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[] Weisses Haus empfiehlt "Cybersecurity"-Versicherung,

White House Pushing Cybersecurity Insurance

By Brian Krebs Staff Writer
Thursday, June 27, 2002; 1:35 PM

Companies in every sector of the U.S. economy may soon find it difficult
to operate without cybersecurity insurance, an evolving form of coverage
that the Bush administration hopes will be instrumental in steeling the
nation's information technology infrastructure against attack.

In closed-door meetings with insurance industry leaders last week, White
House officials laid the groundwork for a joint public-private sector
working group to identify obstacles that may be preventing insurers from
writing more cybersecurity policies.

"We've asked them to come up with ideas about things the government
could do that would make it easier for the insurance industry to provide
more coverage," said Richard Clarke, the White House cybersecurity
adviser. "We also asked them to look at ways in which the insurance
industry can work together with the government to increase corporate
awareness of the problem."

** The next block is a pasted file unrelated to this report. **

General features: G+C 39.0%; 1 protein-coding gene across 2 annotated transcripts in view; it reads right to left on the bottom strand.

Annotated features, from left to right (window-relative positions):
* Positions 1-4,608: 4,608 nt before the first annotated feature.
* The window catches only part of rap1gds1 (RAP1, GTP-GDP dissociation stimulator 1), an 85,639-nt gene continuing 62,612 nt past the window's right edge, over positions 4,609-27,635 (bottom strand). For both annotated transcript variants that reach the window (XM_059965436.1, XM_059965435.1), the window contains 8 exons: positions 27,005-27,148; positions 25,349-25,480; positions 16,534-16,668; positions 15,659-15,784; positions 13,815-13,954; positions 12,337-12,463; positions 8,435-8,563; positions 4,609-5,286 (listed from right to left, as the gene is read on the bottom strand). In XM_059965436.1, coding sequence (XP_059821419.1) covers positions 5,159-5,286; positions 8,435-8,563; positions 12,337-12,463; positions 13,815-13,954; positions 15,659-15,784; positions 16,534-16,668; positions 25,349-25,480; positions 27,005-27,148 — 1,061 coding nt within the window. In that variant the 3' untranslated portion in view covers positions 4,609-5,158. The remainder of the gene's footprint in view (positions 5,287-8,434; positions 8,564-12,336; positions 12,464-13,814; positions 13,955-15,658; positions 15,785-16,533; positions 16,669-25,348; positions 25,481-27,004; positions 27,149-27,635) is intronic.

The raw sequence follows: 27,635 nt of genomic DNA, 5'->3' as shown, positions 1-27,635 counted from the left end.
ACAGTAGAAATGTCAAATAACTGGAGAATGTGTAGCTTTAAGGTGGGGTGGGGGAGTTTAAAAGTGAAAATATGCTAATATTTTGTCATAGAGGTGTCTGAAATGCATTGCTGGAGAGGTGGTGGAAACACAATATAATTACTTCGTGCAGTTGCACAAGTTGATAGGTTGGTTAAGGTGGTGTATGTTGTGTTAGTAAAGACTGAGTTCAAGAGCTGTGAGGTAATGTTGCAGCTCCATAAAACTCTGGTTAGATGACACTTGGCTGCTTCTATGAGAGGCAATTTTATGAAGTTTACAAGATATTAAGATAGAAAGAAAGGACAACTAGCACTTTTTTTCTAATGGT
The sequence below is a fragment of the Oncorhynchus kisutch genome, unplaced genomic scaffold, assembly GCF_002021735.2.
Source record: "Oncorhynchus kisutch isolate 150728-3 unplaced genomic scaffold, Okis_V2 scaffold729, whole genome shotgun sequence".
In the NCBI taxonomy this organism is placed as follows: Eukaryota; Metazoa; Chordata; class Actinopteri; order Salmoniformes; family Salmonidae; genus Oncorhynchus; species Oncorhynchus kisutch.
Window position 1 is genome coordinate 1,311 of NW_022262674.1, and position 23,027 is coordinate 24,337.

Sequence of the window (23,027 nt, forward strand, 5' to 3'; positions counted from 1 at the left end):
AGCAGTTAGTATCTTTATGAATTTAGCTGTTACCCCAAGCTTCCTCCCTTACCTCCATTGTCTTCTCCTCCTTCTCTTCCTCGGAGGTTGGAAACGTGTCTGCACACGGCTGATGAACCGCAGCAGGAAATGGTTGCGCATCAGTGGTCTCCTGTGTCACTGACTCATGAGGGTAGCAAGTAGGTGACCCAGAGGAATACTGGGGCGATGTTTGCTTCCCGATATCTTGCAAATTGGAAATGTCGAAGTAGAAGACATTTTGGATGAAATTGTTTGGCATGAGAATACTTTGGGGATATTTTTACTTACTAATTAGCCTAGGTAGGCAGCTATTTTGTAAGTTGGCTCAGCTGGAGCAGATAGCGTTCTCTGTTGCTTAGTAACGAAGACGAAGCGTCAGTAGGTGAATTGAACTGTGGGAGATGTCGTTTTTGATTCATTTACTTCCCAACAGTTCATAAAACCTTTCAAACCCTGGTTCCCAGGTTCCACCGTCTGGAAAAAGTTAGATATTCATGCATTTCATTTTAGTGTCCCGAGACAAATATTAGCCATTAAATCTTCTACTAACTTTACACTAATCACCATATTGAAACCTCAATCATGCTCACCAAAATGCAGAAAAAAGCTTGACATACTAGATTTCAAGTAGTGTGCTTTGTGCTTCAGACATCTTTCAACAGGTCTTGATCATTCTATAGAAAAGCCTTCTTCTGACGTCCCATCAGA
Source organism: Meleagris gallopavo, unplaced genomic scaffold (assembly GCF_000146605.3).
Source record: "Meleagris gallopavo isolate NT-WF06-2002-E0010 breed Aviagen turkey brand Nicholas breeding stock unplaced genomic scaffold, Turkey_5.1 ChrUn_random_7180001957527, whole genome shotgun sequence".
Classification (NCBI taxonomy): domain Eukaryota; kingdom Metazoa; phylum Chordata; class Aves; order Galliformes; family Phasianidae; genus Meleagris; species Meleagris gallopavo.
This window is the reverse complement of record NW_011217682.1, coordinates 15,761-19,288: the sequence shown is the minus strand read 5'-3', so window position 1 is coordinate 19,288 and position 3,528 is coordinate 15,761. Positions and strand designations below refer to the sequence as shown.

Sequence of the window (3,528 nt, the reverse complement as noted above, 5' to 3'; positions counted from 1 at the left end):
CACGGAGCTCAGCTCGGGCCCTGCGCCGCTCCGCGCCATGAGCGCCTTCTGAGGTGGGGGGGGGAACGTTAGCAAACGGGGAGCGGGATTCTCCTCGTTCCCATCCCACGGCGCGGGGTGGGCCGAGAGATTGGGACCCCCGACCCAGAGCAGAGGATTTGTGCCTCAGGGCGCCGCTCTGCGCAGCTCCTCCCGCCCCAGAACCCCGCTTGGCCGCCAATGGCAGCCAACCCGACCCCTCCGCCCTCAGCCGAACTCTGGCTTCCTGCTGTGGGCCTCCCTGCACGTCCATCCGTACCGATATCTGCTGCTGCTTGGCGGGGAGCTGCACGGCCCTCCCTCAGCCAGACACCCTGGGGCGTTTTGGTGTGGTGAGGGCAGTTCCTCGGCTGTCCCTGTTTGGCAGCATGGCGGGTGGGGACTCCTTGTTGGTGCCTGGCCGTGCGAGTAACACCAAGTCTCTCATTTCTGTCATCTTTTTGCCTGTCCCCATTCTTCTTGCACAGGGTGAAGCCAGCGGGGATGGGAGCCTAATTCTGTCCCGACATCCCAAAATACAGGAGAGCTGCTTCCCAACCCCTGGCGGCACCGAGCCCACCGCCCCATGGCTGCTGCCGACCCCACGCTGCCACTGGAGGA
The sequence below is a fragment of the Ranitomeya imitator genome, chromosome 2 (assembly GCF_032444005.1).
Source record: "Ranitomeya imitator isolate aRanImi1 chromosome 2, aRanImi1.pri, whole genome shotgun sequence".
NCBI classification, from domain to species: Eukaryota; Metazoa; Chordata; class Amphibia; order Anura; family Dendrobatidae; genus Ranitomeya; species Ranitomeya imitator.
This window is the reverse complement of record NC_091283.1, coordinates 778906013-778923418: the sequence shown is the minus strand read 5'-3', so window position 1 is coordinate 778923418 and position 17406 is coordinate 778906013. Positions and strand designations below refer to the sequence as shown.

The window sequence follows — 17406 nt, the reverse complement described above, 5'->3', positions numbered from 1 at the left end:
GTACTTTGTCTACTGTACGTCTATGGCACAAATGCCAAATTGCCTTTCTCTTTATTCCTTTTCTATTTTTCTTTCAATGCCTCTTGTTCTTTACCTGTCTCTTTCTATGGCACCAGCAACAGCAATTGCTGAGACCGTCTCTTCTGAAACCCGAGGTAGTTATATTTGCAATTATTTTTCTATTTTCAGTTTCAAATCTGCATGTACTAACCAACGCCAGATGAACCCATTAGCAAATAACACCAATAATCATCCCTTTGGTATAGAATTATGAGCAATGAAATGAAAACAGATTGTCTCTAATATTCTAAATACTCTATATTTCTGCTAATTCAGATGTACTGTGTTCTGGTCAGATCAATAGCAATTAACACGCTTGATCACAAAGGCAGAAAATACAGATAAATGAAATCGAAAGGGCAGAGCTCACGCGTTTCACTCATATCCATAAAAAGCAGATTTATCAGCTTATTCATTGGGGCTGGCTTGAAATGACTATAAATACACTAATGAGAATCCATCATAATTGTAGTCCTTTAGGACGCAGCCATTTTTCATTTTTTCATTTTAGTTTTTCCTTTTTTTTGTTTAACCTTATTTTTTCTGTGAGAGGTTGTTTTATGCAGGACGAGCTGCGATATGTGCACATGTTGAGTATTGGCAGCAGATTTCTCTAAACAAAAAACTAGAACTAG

The White House strategy - set in motion under the Clinton
administration - holds that as malicious hacker attacks and computer
viruses become more destructive and costly, businesses will seek
insurance coverage for their commercial data and other computer-based

The administration's plan borrows a page from the evolution of fire
insurance at the turn of the 20th century, when insurers worked with
industry to reconcile competing electrical and fire safety standards.
Businesses that did not take certain fire precautions were largely
refused coverage.

The White House believes the same dynamic will evolve in the Internet
security arena: In an effort to minimize losses, insurers will confer
with leaders in the technology industry to set minimum standards for
network security practices and - by extension - products used to enforce
those standards.

Robert Hartwig, chief economist for the Insurance Information Institute
in New York, said that transformation is already underway. He estimates
that the market for cybersecurity insurance will reach $2.5 billion in
premiums by 2005.

"Businesses will soon purchase this in the same way they buy property
insurance," Hartwig said "They wouldn't think of not insuring the
buildings they're in, and soon they won't go without insuring the value
of their computer systems."

A Risky Business

Only a handful of insurers currently offer cybersecurty policies.